Superficial Thrombophlebitis

Superficial thrombophlebitis is an inflammation of a vein located just below the surface of the skin, thus creating a thrombus or blood clot. A common disorder, most superficial thrombosis is accompanied by phlebitis. With deep venous thrombosis, phlebitis may be present although asymptomatic.

Typically, superficial thrombophlebitis occurs in the arms or legs but can develop about anywhere on the body. This use of catheters injected into a vein can commonly cause a blood clot in a superficial vein.

What Are the Symptoms of Superficial Thrombophlebitis?

Symptoms of superficial thrombophlebitis include:

  • Swelling and redness of the skin along a part of a vein
  • Tenderness around the area of the inflammation
  • High fever
  • Vein may feel hard where superficial blood clot is located
  • Development of darkening of skin over affected vein
  • Pain that grows worse with pressure

When to See a Doctor

Make an appointment to see your doctor if any of these symptoms appear.

  • If you have already been diagnosed with superficial thrombophlebitis and your symptoms do not better with treatment or worsen
  • Call your doctor immediately if you develop symptoms such as fever, chills or a limb becomes swollen, pale or cold.

What Are the Causes of Superficial Thrombophlebitis?

There are several factors that can increase the risk of an individual developing superficial thrombophlebitis. The more common of these include:

  • Recent insertion of IV, injection or catheter into a vein
  • Sitting or lying down for a prolonged period of time
  • Pregnancy
  • Infection
  • Disorder that increases the odds of a blood clot
  • Smoking
  • Use of birth control pills or hormone replacement medications
  • Being over the age of 60
  • Varicose veins
  • Chemical irritation of the area, such as from cancer treatments

Superficial thrombophlebitis may also be associated with more serious medical conditions, including:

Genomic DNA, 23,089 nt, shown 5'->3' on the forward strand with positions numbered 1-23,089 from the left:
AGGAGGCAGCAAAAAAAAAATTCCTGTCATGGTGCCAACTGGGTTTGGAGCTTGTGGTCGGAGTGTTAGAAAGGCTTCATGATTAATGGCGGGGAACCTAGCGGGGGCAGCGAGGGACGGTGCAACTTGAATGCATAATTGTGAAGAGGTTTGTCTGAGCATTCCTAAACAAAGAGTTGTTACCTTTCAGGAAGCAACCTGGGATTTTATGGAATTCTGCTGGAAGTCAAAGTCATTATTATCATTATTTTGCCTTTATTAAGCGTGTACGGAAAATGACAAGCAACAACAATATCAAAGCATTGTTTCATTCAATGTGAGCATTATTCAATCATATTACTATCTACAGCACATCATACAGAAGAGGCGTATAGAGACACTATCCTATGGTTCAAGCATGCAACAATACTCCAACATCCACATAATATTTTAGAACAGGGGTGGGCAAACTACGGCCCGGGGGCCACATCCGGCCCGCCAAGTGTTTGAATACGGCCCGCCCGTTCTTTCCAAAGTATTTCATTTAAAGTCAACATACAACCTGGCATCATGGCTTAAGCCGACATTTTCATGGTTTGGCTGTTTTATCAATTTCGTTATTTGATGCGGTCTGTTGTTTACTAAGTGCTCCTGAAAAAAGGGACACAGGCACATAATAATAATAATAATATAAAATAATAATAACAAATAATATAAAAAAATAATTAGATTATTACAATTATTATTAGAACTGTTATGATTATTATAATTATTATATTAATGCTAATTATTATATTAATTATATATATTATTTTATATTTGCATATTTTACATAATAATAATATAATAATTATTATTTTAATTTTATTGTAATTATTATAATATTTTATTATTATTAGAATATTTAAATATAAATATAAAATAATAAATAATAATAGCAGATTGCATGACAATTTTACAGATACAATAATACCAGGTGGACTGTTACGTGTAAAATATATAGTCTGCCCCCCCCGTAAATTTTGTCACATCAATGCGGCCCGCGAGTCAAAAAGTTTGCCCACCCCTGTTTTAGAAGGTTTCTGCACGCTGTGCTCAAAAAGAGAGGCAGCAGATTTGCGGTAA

• Abdominal cancers, such as pancreatic cancer
  • Deep vein thrombosis
  • Blood clotting disorders, such as Factor V Leiden or Prothrombin Gene Mutation
  • Blockage of blood vessels in hands and feet, known as Thromboangiitis Obliterans

Two rare disorders also associated with the development of superficial thrombophlebitis are Antithrombin III (AT-III) and Protein C and Protein S deficiencies.

What Are the Treatments for Superficial Thrombophlebitis?

Most of the time, superficial thrombophlebitis is treated at home. To reduce swelling, your doctor may recommend applying a warm compress to the area. It also helps to elevate the affected area if possible. Some individuals have found that wearing support socks also assists in reducing swelling.

Nonsteroidal anti-inflammatory drugs (NSAIDs) can reduce inflammation and help with redness and irritation. Painkillers may be prescribed if needed. In the event of deep vein thrombosis, your doctor may prescribe anticoagulants to thin your blood. If you have an infection, you may need to take antibiotics.

If you have varicose veins or need treatment to prevent further development of new thrombophlebitis, stripping of the affected vein may be necessary. However, this is reserved for serious instances and is very rarely administered.

Lifestyle Changes

Making lifestyle changes can go far in preventing episodes of superficial thrombophlebitis. Here are a few suggestions:

  • Wear pressure stockings to help promote blood flow.
  • Apply heat to affected area for 20 minutes several times a day to improve blood flow and decrease pain.
  • Exercise can decrease inflammation and improve blood flow.
  • Walk around for 5 minutes for each hour you spend standing or sitting to prevent blood from pooling in your legs.
  • Quit smoking.
  • Use pillows to elevate your leg or arm as often as you can, preferably higher than your heart.
  • If you are overweight, shed the extra pounds.

Notes

It is important to note that superficial thrombophlebitis is rarely a long-term condition. Symptoms usually subside in 1 to 2 weeks, causing no complications. If a hard lump developed because of the condition, it may remain for a longer period of time but is usually not a cause for concern.

Also keep in mind that individuals with varicose veins tend to suffer from recurrent episodes of superficial thrombophlebitis. For a very small group of people, this may be the first symptom of a more serious illness such as cancer. In these cases, the episodes of occurrence tend to affect different veins in different locations.

 
 
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